You have been living under a rock if you haven’t experienced the variety of supply shortages that have come and gone since the pandemic, but now there are new words that are striking fear in holiday shoppers…. supply chain and inflation! Hold on to your Santa Hats guys this year is going to get pricey!
What’s Going On With the Supply Chain and Inflation?
The COVID-19 pandemic. A shutdown economy. Fewer workers. Higher prices.
At the moment, we’ve got the perfect storm of global supply chain issues: Cargo ships (and the items they’re carrying) are stuck in port. There aren’t enough workers to unload those items, if the ships can even reach port). The rising costs of shipping being dumped onto the consumer. Oh, and let’s not forget about one more thing: inflation.
This whole port issue can be summed up like this: Shipping containers aren’t able to unload, and that’s causing major bottlenecks at the ports. Some ships are waiting to load up their cargo, some are waiting to unload their stuff, and others just can’t do either one because they don’t have enough workers to do it. It’s a real domino effect, that’s for sure. Then add the truck driver shortage and the swamped warehouses and you can bet things are just not moving.
Of course, these issues at the port are impacting shipping too. First of all, the global cost to ship a 40-foot container averages around $10,359—that’s a 364% price jump from this time last year. You can expect that rise in shipping costs to effect the price tag you see on items once they reach the store.
The silver lining here? This is a great reason to go out and support your local businesses. You won’t have to wait on shipping (if the item is in the store), and the chances are, that small business is buying items from other small businesses in your local area. Boom. The best way to beat the shipping problem? Don’t even bother with it.
What Does Inflation Impact?
Inflation happens when the prices of things go up but the purchasing power goes down. And here’s the crazy thing about inflation—it affects everything. EVERYTHING.
Christmas 2021 is expected to have the highest holiday retail sales on record, with Americans projected to spend somewhere in the ballpark of $850 billion.
So, why does inflation impact the price of gifts? Well, thanks to inflation, the price to make goods has gone up. And because of that, manufacturers are passing that cost right along to you. Merry Christmas.
Everyone has noticed food prices going up and up these last few months—and that’s not going to change before Christmas. As of September 2021, the inflation rate in the U.S. has risen to 5.4% over the previous 12 months—that’s up 0.4% from August’s numbers.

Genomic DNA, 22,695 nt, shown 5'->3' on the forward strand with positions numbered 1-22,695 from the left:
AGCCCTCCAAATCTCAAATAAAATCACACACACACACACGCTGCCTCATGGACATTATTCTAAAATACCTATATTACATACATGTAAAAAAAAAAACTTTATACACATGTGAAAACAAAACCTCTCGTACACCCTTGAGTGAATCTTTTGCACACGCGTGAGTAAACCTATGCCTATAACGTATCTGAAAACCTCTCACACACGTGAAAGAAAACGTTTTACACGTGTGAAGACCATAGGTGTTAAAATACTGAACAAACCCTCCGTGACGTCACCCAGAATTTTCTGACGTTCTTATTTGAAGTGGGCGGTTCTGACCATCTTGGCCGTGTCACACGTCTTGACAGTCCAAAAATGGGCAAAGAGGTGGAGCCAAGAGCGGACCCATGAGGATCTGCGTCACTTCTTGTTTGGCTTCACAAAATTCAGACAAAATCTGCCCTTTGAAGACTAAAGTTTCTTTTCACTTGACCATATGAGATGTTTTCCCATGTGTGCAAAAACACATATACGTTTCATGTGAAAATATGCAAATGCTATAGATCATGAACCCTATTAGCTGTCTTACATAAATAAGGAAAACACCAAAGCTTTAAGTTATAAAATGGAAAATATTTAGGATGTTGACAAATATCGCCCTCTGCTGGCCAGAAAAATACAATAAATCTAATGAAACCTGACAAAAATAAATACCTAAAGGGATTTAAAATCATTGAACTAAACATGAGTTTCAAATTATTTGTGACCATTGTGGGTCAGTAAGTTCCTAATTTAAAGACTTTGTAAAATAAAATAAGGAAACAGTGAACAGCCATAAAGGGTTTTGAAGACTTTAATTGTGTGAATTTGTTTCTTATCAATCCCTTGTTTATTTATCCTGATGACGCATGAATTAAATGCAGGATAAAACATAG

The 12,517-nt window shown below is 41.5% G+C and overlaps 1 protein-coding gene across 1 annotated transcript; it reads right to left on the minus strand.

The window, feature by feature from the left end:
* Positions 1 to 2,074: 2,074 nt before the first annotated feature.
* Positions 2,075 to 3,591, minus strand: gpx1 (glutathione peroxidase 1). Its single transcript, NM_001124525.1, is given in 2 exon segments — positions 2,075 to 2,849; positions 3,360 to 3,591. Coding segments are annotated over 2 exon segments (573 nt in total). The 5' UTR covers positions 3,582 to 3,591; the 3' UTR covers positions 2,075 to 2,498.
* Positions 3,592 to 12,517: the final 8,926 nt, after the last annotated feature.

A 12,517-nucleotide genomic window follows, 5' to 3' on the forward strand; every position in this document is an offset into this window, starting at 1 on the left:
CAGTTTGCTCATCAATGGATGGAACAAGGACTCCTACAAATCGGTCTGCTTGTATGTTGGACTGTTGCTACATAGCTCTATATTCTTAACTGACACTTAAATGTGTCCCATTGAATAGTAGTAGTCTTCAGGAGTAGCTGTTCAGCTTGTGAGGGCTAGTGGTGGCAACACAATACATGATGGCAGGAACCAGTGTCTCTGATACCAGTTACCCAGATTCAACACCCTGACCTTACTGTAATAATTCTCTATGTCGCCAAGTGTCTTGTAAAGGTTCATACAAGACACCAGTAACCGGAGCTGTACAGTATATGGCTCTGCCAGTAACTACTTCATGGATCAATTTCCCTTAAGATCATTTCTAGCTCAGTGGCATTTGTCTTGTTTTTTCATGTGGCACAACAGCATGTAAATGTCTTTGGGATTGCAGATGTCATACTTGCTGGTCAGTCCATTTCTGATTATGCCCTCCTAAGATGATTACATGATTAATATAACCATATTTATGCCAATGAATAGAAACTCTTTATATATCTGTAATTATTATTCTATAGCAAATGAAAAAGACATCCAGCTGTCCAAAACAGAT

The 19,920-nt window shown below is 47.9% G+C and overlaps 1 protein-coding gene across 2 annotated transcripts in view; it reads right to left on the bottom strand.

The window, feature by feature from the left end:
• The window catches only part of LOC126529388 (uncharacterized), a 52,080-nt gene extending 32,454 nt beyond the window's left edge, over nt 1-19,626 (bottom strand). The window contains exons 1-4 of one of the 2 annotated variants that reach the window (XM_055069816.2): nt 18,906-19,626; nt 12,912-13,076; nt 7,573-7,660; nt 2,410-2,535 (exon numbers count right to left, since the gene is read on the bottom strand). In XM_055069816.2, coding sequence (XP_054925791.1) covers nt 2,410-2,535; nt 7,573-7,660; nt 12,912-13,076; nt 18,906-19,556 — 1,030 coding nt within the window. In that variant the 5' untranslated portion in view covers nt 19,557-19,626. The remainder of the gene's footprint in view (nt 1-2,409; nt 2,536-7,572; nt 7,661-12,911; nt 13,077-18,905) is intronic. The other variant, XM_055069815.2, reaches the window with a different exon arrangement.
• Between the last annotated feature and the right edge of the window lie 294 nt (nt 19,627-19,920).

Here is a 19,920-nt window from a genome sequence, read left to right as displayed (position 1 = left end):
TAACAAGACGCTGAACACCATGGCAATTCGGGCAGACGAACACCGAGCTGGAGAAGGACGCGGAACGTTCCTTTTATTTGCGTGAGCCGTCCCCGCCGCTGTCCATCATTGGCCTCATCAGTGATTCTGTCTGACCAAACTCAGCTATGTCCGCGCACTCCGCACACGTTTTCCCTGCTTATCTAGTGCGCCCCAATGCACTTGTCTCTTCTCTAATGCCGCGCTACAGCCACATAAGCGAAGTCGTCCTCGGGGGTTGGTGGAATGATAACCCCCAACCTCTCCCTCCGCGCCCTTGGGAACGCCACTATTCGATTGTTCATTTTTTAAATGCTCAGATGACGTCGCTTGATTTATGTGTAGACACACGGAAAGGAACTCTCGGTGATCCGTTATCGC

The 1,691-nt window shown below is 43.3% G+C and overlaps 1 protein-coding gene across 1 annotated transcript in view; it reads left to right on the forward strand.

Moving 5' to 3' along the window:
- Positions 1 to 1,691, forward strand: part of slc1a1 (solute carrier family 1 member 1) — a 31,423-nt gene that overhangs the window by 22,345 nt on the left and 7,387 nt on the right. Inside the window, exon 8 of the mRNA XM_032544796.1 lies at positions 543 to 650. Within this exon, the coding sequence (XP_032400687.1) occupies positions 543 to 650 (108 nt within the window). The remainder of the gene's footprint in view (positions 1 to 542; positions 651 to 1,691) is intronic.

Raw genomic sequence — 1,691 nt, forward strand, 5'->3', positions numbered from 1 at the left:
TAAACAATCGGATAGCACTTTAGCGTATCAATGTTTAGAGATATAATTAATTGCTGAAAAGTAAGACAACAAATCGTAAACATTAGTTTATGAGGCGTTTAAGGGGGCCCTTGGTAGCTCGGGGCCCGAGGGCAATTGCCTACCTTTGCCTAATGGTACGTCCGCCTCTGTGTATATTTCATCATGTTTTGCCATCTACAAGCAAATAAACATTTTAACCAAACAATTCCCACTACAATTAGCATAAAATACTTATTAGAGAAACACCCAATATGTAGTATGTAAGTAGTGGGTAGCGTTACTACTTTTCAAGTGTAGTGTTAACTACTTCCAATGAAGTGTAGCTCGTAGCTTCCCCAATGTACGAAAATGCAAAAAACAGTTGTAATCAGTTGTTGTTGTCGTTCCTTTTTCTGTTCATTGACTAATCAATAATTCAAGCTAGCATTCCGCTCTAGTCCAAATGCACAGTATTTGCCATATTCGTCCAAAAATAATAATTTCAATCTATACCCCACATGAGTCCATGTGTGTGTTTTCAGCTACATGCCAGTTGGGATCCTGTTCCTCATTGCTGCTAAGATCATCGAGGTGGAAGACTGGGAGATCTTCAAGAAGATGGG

So, when you’re making your holiday meals, be prepared for the price of food to be more expensive this year. And that’s if you can even find the food you need. Stores are already having a hard time keeping things like canned pumpkin, cranberry sauce, hams and pies stocked. Yikes. Your best bet here is to shop early, but don’t fall into panic buying.
Know what else inflation impacts? Energy costs. Yep, that means it’s probably going to cost more to keep your home cozy this winter—especially since energy prices jumped more than 80% in 2021. Keeping your heating costs down will go a long way to help you steer clear of a massive bill this winter.
If you’ve filled up your gas tank this year, you’ve without a doubt noticed some pain at the pump. That’s because inflation has made the price of gasoline jump too. The average price for a regular gallon of gas is $3.40—that’s a hike from this time last year when the average price was $2.13.
We as a people are resilient and find creative ways to get to where we need or want to be. Maybe Christmas looks a little different this year. Maybe we go easy on the gift giving and spend more time together. Maybe we use our skills to make things or create an experience for our families. Just remember to roll with it and remember the reason for the season!
This commentary was originally posted November 10, 2021 by Ramsey Solutions.
**Disclaimer: This material has been prepared for informational purposes only, and is not intended to provide, and should not be relied on for, tax, legal or accounting advice. You should consult your own tax, legal and accounting advisors before engaging in any transaction.